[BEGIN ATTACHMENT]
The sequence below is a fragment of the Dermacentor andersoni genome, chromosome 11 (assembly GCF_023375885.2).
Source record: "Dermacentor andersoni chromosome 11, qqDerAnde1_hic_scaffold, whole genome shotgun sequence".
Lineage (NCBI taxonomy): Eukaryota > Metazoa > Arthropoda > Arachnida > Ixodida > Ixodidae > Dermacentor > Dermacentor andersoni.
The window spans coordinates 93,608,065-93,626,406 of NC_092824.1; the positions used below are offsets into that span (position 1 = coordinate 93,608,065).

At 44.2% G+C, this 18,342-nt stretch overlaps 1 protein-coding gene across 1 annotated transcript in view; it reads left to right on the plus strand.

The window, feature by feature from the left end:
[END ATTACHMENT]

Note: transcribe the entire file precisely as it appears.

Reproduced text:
The sequence below is a fragment of the Dermacentor andersoni genome, chromosome 11 (assembly GCF_023375885.2).
Source record: "Dermacentor andersoni chromosome 11, qqDerAnde1_hic_scaffold, whole genome shotgun sequence".
Lineage (NCBI taxonomy): Eukaryota > Metazoa > Arthropoda > Arachnida > Ixodida > Ixodidae > Dermacentor > Dermacentor andersoni.
The window spans coordinates 93,608,065-93,626,406 of NC_092824.1; the positions used below are offsets into that span (position 1 = coordinate 93,608,065).

At 44.2% G+C, this 18,342-nt stretch overlaps 1 protein-coding gene across 1 annotated transcript in view; it reads left to right on the plus strand.

The window, feature by feature from the left end: